Certain disability benefits may be taken into account as part of the cared for personís income when calculating how much they will be charged for services. Where disability benefits are taken into account as income in assessing someoneís ability to pay, the personís disability expenditure should also be taken into account in an individual assessment.


The local authority should ensure comprehensive benefit advice has been given so that the person is receiving their maximum income entitlement.


Once the person you care for has had a single assessment they should be given clear information about what the charges for services will be, and how the local authority will calculate the amount.


If you disagree with the charges you should contact your local Age Concern, Citizens Advice Bureaux, Alzheimerís Society or Carers Centre who may be able to help you.


What cannot be taken into account:


The mobility component of Disability Living Allowance is excluded by law from being taken into account for charges.


Benefits that can be taken into consideration are:


1)†††††††† Disability Living Allowance (care component).

2)†††††††† Attendance Allowance (and constant AA).

3)†††††††† Exceptionally Severe Disablement Allowance.


However where these benefits form part of the cared for personís income, that income may not be reduced below basic levels of income support plus 25%.It must not result in the cared-for person being left without the means to pay any other necessary care or support or for other costs arising from their disability.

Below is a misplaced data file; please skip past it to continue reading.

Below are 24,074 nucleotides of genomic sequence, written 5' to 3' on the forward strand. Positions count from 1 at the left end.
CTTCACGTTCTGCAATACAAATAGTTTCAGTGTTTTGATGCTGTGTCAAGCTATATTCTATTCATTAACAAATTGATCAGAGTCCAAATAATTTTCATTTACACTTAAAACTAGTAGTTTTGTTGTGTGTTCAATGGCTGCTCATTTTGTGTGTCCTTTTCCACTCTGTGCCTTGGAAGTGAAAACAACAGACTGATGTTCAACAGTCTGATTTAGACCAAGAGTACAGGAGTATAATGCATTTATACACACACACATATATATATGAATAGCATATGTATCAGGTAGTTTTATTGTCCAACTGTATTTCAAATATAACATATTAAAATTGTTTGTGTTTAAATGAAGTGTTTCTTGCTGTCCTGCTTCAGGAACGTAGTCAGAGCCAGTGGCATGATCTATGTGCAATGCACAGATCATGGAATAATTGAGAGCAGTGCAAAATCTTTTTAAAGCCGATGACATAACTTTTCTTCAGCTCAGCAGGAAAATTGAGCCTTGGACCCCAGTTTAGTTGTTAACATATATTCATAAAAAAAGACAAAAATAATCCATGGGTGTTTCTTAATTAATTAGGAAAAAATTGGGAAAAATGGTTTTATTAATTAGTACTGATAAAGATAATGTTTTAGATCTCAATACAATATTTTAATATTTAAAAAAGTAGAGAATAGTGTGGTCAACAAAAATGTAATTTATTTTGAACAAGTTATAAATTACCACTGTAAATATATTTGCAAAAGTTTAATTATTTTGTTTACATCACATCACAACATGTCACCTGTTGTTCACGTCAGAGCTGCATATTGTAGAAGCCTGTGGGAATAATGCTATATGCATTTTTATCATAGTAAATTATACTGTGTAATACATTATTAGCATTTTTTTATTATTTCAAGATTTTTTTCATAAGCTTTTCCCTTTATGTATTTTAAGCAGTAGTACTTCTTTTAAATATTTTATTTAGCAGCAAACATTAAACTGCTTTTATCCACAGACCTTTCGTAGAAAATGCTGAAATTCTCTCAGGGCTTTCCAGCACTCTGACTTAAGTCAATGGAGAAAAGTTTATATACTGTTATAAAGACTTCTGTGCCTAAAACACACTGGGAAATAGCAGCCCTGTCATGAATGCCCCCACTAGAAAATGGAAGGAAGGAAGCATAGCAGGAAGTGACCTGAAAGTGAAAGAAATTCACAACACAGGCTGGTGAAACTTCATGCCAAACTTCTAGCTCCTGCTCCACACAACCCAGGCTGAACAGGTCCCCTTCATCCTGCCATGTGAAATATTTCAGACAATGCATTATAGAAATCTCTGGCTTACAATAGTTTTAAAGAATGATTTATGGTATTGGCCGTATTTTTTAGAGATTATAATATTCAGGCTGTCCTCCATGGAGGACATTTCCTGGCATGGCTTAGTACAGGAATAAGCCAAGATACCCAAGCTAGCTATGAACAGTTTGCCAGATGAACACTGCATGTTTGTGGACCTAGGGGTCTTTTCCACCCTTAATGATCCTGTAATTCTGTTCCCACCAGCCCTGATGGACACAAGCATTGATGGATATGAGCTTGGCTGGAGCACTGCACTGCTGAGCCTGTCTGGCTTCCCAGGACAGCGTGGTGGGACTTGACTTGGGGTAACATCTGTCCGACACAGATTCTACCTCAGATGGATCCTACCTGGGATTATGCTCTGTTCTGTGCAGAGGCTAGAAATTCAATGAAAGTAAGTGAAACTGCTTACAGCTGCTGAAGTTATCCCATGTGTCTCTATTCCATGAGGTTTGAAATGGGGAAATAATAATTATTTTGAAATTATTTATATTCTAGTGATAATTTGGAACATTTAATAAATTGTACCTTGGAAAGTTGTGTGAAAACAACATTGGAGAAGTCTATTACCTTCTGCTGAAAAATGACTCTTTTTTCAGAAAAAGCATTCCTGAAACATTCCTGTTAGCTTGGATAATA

When assessing disability related expenditure, councils should include the following:


              Payment for any community alarm system

              Costs of any privately arranged care services required, including respite care

              Costs of any speciality items caused by disability eg specialist washing powders or laundry

              Additional costs for special dietary needs due to illness or disability

              Special clothing or footwear, for example where this needs to be specially made, or additional wear or tear to clothing caused by a disability

              Additional costs of bedding, for example because of incontinence

              Any heating costs or metered costs of water, above average levels for the area and housing type, required by age, medical condition or disability

              Reasonable costs of basic garden maintenance, cleaning or domestic help if necessitated by the individualís disability and not met by social services

              Purchase, maintenance and repair of disability-related equipment

              Personal assistance costs, including any household or other necessary costs arising for the cared-for person

              Other transport costs necessitated by illness or disability, including costs of transport to day centres, over and above the mobility component of DLA